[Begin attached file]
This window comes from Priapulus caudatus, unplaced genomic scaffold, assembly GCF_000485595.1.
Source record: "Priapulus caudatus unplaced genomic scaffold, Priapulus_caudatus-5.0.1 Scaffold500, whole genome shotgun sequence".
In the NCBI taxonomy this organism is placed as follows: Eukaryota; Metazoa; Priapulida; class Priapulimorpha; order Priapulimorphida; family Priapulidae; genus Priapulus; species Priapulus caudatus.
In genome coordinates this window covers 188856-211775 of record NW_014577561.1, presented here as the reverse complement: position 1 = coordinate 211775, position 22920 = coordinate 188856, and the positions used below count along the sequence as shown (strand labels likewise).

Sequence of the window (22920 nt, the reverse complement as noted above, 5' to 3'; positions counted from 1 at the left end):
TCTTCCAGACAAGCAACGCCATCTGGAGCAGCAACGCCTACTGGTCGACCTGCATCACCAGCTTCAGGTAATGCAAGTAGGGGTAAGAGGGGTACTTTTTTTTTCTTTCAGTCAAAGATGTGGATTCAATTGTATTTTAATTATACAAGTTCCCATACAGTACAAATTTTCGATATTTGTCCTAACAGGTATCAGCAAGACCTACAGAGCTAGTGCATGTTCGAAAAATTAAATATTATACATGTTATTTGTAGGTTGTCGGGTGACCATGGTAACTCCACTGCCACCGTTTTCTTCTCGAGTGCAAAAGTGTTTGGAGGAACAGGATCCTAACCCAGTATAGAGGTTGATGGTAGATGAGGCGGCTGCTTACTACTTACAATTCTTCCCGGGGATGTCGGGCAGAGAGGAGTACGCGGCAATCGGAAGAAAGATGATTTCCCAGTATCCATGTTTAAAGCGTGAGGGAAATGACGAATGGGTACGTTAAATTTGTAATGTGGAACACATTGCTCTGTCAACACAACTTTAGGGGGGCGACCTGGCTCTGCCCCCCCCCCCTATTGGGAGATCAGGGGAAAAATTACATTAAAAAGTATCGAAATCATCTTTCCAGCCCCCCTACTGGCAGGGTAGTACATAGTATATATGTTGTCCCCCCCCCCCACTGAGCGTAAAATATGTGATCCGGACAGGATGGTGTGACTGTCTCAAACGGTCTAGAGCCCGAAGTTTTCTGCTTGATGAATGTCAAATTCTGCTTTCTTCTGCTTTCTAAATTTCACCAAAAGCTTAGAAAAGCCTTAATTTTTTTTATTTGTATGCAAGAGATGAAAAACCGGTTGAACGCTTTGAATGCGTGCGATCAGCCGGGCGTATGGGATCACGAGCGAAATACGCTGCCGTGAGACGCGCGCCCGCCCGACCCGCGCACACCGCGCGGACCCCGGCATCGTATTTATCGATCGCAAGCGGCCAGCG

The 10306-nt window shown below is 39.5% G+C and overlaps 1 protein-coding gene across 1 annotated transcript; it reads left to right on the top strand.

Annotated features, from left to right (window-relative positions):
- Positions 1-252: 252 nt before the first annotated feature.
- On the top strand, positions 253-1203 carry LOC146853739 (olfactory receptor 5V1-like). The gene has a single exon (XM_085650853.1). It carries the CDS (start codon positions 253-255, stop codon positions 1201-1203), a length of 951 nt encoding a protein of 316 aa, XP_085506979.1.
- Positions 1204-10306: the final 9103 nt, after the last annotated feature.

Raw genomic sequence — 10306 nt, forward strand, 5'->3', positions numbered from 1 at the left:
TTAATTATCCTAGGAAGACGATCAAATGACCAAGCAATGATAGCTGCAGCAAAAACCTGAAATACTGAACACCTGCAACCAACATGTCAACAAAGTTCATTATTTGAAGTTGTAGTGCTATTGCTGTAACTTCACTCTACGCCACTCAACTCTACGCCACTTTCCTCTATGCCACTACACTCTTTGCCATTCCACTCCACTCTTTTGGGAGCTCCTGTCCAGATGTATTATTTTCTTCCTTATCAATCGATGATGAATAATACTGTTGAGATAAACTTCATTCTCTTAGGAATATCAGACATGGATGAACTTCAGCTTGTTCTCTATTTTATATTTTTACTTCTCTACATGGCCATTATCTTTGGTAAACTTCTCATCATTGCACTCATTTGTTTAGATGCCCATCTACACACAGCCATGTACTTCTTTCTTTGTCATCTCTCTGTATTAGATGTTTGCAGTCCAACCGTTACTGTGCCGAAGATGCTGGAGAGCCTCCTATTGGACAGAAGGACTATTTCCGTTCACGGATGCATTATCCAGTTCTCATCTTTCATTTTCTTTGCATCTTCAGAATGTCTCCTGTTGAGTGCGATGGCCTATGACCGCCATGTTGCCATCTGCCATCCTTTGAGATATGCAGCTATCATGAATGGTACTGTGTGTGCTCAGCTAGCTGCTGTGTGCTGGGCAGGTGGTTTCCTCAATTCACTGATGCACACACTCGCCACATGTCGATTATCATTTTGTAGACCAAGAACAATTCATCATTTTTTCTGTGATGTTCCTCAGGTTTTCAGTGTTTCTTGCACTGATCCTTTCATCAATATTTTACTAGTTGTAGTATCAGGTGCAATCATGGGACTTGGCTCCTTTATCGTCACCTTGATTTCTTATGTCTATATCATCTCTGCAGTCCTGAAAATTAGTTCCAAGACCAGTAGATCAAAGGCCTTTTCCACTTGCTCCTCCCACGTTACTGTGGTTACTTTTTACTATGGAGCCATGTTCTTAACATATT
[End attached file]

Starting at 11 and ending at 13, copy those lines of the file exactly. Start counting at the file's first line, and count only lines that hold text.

- Positions 1204-10306: the final 9103 nt, after the last annotated feature.

Raw genomic sequence — 10306 nt, forward strand, 5'->3', positions numbered from 1 at the left:
TTAATTATCCTAGGAAGACGATCAAATGACCAAGCAATGATAGCTGCAGCAAAAACCTGAAATACTGAACACCTGCAACCAACATGTCAACAAAGTTCATTATTTGAAGTTGTAGTGCTATTGCTGTAACTTCACTCTACGCCACTCAACTCTACGCCACTTTCCTCTATGCCACTACACTCTTTGCCATTCCACTCCACTCTTTTGGGAGCTCCTGTCCAGATGTATTATTTTCTTCCTTATCAATCGATGATGAATAATACTGTTGAGATAAACTTCATTCTCTTAGGAATATCAGACATGGATGAACTTCAGCTTGTTCTCTATTTTATATTTTTACTTCTCTACATGGCCATTATCTTTGGTAAACTTCTCATCATTGCACTCATTTGTTTAGATGCCCATCTACACACAGCCATGTACTTCTTTCTTTGTCATCTCTCTGTATTAGATGTTTGCAGTCCAACCGTTACTGTGCCGAAGATGCTGGAGAGCCTCCTATTGGACAGAAGGACTATTTCCGTTCACGGATGCATTATCCAGTTCTCATCTTTCATTTTCTTTGCATCTTCAGAATGTCTCCTGTTGAGTGCGATGGCCTATGACCGCCATGTTGCCATCTGCCATCCTTTGAGATATGCAGCTATCATGAATGGTACTGTGTGTGCTCAGCTAGCTGCTGTGTGCTGGGCAGGTGGTTTCCTCAATTCACTGATGCACACACTCGCCACATGTCGATTATCATTTTGTAGACCAAGAACAATTCATCATTTTTTCTGTGATGTTCCTCAGGTTTTCAGTGTTTCTTGCACTGATCCTTTCATCAATATTTTACTAGTTGTAGTATCAGGTGCAATCATGGGACTTGGCTCCTTTATCGTCACCTTGATTTCTTATGTCTATATCATCTCTGCAGTCCTGAAAATTAGTTCCAAGACCAGTAGATCAAAGGCCTTTTCCACTTGCTCCTCCCACGTTACTGTGGTTACTTTTTACTATGGAGCCATGTTCTTAACATATT